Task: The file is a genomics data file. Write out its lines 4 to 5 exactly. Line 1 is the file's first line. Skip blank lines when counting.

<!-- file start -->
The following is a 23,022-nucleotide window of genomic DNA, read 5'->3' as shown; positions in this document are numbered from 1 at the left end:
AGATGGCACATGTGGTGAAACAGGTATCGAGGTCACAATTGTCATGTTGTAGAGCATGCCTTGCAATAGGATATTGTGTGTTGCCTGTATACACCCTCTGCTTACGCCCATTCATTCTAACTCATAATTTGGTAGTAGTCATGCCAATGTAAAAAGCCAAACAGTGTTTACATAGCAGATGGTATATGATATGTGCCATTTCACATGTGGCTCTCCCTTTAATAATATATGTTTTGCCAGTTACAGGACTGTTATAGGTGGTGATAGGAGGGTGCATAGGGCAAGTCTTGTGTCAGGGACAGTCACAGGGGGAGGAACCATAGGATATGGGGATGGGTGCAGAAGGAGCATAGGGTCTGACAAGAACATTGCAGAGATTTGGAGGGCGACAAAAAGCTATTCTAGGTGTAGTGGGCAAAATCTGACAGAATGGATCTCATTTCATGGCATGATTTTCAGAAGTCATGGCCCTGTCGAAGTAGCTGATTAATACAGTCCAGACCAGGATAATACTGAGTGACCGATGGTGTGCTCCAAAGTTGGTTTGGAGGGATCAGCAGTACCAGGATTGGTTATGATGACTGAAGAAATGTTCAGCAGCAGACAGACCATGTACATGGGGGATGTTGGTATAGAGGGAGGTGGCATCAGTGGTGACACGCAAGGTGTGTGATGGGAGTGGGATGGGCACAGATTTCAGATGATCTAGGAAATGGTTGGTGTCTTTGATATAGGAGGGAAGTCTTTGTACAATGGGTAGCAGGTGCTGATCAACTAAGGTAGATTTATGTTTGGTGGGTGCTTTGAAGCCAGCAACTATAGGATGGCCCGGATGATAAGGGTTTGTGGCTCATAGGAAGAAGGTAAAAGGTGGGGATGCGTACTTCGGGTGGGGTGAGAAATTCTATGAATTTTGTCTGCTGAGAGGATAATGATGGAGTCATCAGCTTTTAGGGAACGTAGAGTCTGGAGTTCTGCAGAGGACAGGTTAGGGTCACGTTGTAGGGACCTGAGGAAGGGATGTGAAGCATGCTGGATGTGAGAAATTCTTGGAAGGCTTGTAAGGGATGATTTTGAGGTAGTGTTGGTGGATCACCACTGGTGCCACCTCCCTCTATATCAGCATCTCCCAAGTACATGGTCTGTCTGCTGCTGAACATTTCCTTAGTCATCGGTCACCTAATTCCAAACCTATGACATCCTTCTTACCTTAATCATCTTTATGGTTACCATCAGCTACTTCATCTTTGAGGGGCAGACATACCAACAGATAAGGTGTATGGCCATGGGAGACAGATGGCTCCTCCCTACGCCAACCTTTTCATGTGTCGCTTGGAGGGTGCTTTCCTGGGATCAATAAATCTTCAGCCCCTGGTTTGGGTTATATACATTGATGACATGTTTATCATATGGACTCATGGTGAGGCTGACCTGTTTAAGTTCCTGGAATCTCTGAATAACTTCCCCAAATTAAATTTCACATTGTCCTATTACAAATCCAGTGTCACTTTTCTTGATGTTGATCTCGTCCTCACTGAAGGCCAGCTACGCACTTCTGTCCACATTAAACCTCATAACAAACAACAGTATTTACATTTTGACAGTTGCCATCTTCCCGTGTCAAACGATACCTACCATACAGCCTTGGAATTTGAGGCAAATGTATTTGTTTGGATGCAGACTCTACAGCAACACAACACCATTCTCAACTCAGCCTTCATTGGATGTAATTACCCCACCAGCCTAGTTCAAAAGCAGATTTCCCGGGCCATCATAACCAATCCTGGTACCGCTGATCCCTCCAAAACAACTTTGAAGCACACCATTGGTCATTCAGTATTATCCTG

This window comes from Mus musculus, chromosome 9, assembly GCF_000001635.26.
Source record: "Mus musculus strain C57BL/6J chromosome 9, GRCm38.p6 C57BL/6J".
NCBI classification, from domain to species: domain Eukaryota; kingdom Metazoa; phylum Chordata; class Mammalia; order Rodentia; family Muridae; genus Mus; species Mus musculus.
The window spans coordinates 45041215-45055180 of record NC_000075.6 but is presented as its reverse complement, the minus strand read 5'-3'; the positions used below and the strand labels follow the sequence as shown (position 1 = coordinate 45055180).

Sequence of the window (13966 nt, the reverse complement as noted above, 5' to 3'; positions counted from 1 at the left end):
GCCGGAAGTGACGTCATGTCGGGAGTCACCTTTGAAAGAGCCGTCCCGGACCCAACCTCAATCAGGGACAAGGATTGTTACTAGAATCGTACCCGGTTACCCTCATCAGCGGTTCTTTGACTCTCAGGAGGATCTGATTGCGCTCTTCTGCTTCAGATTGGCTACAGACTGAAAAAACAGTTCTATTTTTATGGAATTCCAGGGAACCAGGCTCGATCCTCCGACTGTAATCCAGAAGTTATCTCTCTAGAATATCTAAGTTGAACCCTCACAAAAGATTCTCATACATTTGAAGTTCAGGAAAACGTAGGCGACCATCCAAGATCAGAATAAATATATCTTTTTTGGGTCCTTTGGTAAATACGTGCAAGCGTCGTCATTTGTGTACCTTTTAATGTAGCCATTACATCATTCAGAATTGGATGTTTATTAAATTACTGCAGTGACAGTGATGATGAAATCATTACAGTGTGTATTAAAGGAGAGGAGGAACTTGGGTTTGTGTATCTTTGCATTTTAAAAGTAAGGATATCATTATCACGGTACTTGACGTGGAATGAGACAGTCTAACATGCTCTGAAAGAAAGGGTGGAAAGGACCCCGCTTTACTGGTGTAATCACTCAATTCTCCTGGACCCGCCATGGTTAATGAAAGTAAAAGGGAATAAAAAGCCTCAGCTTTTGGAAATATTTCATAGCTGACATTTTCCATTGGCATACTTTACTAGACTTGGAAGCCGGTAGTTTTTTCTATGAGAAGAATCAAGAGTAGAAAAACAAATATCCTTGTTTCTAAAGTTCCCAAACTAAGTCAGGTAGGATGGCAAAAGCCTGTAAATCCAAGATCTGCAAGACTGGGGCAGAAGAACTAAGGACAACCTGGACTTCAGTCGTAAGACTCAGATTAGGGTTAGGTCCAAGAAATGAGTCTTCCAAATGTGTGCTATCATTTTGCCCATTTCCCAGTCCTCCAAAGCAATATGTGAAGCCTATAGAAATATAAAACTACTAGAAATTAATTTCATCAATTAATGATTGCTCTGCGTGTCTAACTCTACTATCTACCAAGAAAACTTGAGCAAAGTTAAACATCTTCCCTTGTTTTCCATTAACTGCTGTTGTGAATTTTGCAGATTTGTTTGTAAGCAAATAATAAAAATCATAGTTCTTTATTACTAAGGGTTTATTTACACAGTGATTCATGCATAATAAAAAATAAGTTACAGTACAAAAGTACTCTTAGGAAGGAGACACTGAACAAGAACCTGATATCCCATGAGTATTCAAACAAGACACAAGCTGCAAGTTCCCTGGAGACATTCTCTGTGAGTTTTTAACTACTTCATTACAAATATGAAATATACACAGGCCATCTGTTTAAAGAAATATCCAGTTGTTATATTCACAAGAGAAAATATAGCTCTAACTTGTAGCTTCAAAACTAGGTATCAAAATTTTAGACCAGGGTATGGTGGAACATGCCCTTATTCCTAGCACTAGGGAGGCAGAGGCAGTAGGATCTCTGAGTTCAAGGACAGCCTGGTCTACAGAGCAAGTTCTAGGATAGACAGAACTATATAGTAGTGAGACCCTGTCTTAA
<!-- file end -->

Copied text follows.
Source record: "Mus musculus strain C57BL/6J chromosome 9, GRCm38.p6 C57BL/6J".
NCBI classification, from domain to species: domain Eukaryota; kingdom Metazoa; phylum Chordata; class Mammalia; order Rodentia; family Muridae; genus Mus; species Mus musculus.